A journey to the cloud and back

My puffy little cloud of almost 40,000 computer files is located in the netherworld of Carbonite.  Because none of those thousands of files was backed up inside my stolen computer, an actual piece of hardware, they now only live out there in Carbonite’s digital la-la land.  Invisible yet retrievable. The process is known as cloud-computing. And it saved my ass.

After a burglar slit a screen and entered the house through a bedroom window on May 25, I knew only one thing.  I would never see that 15-inch Acer laptop again.  That meant the files were gone too.

Some of those files were invaluable to me.  None more than the 162 text pages of the index to my research notebooks going back to about 1987.

Worse, I was apprehensive. I did not know for sure that I would ever get my files back.  This was the first time I would try to restore them with Carbonite, the Boston-based company to which I pay $60 a year to do the automatic backup.  I type and file.  Carbonite copies, transmits and holds the info on a server — the cloud. And in case of computer crash or theft, it returns that cache of files.  In theory.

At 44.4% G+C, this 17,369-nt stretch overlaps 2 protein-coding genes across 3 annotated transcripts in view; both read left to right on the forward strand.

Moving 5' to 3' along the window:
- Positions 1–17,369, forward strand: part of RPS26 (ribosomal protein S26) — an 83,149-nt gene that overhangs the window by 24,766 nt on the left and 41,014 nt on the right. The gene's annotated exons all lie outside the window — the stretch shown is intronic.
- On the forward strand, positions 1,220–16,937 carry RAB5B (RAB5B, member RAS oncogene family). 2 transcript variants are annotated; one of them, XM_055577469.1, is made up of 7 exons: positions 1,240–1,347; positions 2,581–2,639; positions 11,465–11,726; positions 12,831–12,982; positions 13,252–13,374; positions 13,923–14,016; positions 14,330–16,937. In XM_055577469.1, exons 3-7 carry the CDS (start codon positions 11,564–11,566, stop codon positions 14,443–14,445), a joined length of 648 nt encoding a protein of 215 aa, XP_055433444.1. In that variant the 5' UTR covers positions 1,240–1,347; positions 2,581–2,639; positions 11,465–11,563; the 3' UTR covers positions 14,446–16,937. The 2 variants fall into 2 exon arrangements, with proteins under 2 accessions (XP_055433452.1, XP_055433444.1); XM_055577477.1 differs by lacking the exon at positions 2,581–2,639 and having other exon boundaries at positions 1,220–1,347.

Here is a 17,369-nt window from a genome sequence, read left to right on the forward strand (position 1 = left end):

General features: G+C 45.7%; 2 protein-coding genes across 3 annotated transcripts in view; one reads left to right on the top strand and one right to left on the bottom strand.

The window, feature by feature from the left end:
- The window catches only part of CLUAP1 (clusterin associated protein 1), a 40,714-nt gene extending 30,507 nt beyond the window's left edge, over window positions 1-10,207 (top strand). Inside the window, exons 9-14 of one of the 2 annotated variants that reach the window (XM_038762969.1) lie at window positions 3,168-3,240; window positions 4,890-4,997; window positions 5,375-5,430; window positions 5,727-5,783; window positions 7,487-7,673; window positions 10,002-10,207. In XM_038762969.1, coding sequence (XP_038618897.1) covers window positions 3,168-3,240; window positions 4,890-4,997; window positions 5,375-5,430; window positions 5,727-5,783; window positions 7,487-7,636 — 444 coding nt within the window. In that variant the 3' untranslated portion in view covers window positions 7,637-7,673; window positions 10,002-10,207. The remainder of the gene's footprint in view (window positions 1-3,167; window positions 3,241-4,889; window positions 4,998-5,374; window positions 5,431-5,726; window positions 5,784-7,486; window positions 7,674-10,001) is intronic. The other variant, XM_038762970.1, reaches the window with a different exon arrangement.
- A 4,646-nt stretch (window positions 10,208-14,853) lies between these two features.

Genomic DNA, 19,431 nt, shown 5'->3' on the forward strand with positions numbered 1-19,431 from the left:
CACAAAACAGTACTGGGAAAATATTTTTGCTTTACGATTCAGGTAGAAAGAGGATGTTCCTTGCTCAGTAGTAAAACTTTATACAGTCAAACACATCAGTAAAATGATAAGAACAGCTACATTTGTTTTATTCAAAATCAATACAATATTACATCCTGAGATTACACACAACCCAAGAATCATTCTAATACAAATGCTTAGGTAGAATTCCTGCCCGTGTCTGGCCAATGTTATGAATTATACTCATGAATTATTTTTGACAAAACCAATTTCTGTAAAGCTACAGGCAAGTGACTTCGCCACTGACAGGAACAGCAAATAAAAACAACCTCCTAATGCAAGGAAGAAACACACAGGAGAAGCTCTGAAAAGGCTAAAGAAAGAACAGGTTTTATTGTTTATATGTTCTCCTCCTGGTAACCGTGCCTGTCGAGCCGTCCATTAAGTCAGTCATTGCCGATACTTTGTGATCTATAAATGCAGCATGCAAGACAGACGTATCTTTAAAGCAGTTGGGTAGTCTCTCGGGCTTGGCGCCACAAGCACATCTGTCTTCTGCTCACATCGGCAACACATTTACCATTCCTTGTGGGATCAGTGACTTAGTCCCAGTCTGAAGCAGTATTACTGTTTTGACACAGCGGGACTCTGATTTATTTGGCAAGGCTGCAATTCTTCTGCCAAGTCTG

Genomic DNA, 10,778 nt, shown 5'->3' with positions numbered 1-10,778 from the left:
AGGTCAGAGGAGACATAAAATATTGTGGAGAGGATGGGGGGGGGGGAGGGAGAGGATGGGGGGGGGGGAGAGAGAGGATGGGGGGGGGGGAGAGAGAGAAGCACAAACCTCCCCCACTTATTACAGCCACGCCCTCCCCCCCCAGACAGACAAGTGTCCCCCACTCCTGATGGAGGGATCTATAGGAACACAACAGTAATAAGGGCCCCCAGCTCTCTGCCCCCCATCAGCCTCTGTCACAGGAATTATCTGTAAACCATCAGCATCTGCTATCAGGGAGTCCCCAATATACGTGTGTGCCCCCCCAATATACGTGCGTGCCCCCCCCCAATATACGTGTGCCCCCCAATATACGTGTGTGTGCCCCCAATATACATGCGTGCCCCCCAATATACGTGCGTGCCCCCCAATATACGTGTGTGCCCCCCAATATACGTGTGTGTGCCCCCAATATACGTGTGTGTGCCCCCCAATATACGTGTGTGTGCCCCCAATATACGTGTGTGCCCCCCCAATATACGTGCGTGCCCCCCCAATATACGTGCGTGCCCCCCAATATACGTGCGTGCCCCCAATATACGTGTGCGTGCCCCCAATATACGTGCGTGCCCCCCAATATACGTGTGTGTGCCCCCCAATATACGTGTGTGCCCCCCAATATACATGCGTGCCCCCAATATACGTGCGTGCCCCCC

Make no mistake.  Restoration is long and tedious.  At least it was for me.

At some point early on, I had to transfer the licenses of my Carbonite account to the new computer.  Ditto Norton Security.  The new computer came with a temporary McAfee security program which I believe is not as good as Norton.  Once the Carbonite license was switched, I suspended backup.  It’s called freezing.  I read you should do this before restoring files.

Another obstacle loomed. The Dell, like many new computers, lacks a DVD drive.  Without the drive I can not use the installation discs.

I reviewed several external drives on the Internet.  I learned how the pricing goes.  If you want to use Blu-Ray expect to pay out the nose for a drive. I had a general idea now of what I wanted.  Something cheap, no  Blu-Ray.  So out I went to Best Buy and picked up a LG Ultra Slim Portable DVD Writer, price $40.   Back home, I hooked it into the new computer and, bingo, everything started to look halfway sunny.